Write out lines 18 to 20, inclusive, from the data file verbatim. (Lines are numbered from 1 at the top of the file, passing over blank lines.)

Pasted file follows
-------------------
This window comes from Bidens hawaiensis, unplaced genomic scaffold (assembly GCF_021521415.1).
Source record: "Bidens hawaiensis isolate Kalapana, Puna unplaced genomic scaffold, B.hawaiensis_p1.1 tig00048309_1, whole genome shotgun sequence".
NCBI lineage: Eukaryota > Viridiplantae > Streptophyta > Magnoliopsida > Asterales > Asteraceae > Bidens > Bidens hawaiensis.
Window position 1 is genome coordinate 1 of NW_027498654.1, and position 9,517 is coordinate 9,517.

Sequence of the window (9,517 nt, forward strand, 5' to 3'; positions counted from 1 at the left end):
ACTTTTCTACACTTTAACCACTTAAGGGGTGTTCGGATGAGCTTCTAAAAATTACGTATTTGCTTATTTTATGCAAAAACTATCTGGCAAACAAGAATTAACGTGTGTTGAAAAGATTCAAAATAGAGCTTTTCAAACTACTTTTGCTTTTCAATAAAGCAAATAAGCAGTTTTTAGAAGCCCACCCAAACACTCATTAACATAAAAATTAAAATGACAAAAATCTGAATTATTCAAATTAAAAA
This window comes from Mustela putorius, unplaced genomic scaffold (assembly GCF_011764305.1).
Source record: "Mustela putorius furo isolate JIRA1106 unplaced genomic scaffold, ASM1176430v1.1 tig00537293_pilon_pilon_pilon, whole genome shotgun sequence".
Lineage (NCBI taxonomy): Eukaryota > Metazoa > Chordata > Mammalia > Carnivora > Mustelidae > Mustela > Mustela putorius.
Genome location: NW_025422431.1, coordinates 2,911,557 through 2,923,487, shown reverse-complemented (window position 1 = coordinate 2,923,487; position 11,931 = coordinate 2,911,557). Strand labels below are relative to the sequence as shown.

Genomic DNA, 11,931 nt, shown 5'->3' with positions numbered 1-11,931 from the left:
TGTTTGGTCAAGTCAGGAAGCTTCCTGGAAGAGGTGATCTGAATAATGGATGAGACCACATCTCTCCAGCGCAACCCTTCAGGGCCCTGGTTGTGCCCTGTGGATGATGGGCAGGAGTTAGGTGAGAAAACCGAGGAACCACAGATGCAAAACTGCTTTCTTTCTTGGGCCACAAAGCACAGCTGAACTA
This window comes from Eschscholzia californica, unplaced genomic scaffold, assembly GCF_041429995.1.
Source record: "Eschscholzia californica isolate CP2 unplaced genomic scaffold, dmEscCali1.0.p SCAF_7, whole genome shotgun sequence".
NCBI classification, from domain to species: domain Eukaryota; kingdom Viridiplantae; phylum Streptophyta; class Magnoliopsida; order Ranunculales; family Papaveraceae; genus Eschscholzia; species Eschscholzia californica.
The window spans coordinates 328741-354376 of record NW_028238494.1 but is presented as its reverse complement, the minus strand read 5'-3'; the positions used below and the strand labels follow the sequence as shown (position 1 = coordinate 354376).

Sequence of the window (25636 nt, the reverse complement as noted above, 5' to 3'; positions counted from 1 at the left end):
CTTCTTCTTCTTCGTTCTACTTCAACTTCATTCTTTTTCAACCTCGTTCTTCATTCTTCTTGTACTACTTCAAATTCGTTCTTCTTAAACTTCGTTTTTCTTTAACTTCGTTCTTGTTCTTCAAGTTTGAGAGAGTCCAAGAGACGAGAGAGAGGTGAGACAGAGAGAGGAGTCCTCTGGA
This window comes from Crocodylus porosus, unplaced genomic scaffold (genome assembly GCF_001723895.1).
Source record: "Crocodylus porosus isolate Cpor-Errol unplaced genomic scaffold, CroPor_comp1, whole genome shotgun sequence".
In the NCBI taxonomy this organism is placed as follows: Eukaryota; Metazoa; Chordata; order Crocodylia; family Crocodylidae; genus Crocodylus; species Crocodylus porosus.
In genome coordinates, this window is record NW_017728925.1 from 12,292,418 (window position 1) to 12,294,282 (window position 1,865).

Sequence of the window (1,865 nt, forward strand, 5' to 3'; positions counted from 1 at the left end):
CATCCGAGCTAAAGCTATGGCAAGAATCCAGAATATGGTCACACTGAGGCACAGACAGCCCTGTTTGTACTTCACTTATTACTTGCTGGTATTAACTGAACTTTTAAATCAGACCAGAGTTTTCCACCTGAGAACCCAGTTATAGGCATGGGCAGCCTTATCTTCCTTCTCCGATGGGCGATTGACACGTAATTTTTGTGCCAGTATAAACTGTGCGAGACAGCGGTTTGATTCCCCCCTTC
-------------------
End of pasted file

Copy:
CTTCTTCTTCTTCGTTCTACTTCAACTTCATTCTTTTTCAACCTCGTTCTTCATTCTTCTTGTACTACTTCAAATTCGTTCTTCTTAAACTTCGTTTTTCTTTAACTTCGTTCTTGTTCTTCAAGTTTGAGAGAGTCCAAGAGACGAGAGAGAGGTGAGACAGAGAGAGGAGTCCTCTGGA
This window comes from Crocodylus porosus, unplaced genomic scaffold (genome assembly GCF_001723895.1).
Source record: "Crocodylus porosus isolate Cpor-Errol unplaced genomic scaffold, CroPor_comp1, whole genome shotgun sequence".